ASSOCIATE PROFESSOR | BARNARD COLLEGE, COLUMBIA UNIVERSITY
What is the most rewarding aspect of being a professor at Barnard College in New York City?
The first thing I love about being a professor is that I can think about interesting and stimulating questions all the time. This is pretty much my entire job, whether we’re talking about teaching or research. I get to think about questions like ‘How do we build peace?’ or ‘How do we end violence?’, or ‘How do we organize our societies so that people can lead the most fulfilling lives possible?’ I get to do this on a daily basis as part of my job, and I think it’s the most rewarding aspect of being a professor.
At Barnard (the women’s college at Columbia University), I specifically like three things about my job. The first is that I get to interact with very interesting people all the time. My colleagues and students at Barnard and Columbia are amazing and extremely bright, and on top of that I get to meet very diverse and fascinating people for my research – in interviews, conferences, or when I am presenting my work. I get to meet people with different points of view, different experiences, and from different backgrounds, and this is extremely rewarding.
The second thing I love about Barnard and Columbia is the freedom that I have as a professor. I have a lot of freedom to research whatever I find most interesting. I have a lot of freedom to teach what I think is most useful to my students, and decide how I want to teach it. I also have a lot of freedom regarding how to organize my time. I am very busy and I travel a lot, but I decide what my schedule looks like. The only obligation I have is that I must be at school in New York during the academic year for five to ten hours a week to teach classes, hold office hours, and go to a couple of meetings. The rest of the time, I decide my own schedule. If I want to do research and travel, I can do so.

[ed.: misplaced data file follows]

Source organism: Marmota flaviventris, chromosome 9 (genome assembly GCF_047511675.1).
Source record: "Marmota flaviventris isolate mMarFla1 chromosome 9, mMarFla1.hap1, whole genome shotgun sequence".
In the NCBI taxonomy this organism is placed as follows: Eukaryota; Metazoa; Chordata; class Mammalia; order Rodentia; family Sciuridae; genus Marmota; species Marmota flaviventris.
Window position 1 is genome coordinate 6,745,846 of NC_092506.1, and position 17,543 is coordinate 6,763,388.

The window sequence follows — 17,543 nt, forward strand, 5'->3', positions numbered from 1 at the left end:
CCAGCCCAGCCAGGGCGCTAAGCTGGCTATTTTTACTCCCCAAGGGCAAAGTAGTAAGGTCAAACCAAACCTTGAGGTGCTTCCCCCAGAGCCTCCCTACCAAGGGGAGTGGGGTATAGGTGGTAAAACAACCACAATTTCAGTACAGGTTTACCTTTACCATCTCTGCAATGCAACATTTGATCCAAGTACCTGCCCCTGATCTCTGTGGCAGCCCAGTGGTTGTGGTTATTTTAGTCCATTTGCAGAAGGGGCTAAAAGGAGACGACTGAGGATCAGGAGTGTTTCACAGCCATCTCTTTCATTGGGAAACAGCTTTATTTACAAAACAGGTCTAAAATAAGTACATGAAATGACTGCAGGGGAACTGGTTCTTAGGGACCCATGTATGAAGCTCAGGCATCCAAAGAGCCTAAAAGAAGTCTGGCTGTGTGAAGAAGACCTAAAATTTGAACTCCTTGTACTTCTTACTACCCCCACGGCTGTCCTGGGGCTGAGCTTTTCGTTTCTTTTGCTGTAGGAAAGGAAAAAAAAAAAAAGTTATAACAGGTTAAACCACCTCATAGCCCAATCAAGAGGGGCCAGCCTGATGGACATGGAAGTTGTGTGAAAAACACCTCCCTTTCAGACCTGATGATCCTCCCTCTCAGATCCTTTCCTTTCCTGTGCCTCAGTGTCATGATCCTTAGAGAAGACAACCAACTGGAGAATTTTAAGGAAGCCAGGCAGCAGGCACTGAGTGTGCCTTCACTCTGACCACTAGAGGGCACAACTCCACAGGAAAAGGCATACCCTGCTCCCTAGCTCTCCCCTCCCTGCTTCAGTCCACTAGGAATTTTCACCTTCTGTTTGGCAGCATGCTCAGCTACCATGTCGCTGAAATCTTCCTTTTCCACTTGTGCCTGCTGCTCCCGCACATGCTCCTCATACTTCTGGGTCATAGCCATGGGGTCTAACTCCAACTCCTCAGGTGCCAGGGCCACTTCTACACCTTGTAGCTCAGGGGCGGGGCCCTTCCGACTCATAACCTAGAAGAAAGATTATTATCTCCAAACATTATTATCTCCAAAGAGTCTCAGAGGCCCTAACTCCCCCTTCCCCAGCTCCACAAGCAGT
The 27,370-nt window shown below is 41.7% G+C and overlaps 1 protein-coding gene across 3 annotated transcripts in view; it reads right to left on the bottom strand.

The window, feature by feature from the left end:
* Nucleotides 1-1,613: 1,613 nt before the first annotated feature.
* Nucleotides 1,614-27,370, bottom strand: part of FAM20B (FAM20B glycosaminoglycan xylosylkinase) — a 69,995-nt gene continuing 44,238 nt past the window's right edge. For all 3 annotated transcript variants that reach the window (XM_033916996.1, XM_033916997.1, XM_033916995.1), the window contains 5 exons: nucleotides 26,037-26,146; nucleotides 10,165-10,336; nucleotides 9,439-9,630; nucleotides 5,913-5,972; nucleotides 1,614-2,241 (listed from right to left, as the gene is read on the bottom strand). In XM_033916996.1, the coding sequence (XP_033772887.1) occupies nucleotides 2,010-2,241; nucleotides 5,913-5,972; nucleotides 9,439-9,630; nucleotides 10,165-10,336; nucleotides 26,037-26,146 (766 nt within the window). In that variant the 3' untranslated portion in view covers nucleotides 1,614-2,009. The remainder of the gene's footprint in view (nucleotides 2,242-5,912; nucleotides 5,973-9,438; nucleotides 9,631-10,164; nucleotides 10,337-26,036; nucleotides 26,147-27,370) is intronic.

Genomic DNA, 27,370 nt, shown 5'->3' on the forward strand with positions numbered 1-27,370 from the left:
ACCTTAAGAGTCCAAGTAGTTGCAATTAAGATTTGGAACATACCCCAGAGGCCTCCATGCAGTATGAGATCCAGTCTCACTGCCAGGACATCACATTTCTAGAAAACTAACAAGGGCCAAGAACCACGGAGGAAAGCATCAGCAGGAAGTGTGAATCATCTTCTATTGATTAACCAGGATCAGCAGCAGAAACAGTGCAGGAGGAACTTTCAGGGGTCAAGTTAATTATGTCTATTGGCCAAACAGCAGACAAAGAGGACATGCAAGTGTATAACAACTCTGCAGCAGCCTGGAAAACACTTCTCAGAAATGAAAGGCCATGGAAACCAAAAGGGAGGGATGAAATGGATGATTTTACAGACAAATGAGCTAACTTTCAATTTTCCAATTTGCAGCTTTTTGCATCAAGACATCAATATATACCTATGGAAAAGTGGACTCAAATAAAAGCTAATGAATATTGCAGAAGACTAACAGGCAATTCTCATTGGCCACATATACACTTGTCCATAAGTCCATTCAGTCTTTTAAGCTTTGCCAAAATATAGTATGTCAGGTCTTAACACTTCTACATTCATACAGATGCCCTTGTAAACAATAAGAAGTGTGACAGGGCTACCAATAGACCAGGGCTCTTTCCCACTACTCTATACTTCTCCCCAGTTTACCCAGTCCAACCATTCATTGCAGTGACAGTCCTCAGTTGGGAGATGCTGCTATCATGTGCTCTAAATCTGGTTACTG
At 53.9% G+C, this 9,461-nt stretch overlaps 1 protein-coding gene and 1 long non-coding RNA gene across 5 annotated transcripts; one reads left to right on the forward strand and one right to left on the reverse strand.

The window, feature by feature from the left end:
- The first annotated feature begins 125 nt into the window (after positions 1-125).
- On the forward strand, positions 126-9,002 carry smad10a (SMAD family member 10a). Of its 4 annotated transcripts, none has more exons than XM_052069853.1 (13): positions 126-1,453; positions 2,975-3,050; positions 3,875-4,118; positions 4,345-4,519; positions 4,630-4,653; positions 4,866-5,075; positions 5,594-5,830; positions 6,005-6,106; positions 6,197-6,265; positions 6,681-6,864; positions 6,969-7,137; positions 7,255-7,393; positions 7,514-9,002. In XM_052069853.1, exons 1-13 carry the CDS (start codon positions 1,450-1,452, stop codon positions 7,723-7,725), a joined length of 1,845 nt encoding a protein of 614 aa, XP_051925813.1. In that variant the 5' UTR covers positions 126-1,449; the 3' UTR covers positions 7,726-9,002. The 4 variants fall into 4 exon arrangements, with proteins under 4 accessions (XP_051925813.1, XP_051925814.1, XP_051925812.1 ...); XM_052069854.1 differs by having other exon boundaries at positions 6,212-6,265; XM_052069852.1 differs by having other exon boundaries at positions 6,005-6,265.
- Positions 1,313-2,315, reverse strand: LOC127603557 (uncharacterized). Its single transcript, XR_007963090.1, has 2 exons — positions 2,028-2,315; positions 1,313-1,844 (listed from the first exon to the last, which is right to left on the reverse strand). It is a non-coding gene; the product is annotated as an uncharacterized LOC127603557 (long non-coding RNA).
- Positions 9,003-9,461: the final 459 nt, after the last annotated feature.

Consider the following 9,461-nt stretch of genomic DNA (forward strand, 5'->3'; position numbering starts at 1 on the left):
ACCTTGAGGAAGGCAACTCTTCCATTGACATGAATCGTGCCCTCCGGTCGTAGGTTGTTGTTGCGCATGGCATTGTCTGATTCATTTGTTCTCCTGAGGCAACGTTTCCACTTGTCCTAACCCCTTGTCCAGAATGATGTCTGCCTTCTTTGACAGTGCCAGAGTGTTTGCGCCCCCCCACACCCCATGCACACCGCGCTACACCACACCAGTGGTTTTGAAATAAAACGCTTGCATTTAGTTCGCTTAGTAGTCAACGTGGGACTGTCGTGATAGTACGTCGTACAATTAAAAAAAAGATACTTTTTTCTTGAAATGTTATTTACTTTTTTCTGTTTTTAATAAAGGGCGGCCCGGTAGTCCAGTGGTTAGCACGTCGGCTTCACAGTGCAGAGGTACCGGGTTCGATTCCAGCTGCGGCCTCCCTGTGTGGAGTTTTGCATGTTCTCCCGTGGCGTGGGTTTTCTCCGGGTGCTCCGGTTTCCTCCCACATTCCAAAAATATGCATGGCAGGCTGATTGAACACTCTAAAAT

Finally, Barnard is a diverse and stimulating environment that encourages me to think outside the box and to be the best professor and researcher that I can possibly be, so I like the challenge.
Previously, you worked for various humanitarian and development agencies, including Médecins Sans Frontières. How would you describe the biggest challenges facing organizations like MSF today?
MSF and other humanitarian organisations face thousands of challenges – we could spend an entire week talking about this. One of the biggest challenges is how to raise enough funding to address all of the needs that they identify and how to respond to forgotten crises like the conflict in Congo.
My research over the past twelve years has focused more on peacebuilding organisations. These are slightly different from development or humanitarian agencies because their main goal is to build peace, rather than respond to humanitarian and development issues. For these kinds of organisations, the main challenge is how to be more in tune with the expectations of intended beneficiaries. In my opinion, these organisations have to transition from the standard top-down approach to a more locally-driven approach. In the standard top-down approach, international organisations and non-governmental organizations (NGOs) believe that expatriates know best. These foreign people identify problems and bring solutions to local people. I’ve said in my TED Talk and in my book ‘Peaceland’ that we need to include the intended beneficiaries from the start. They should be present in the design and planning of international peacebuilding efforts. The intended beneficiaries should be the ones to identify the main problems, the relevant solutions, and how best to implement these solutions.
Would you encourage young women to apply for a Fulbright Fellowship? How has the Fulbright Commission helped you gain success in your field?
I was awarded a Fulbright Fellowship in 1999 to pursue a Masters Degree at Columbia University’s SIPA. It was the first time that I was exposed to humanitarian aid and peacekeeping academically, and it influenced my decision to study these fields further. The Fulbright has helped me in my field and opened thousands of doors for me – I would definitely encourage young women to apply for the Fellowship.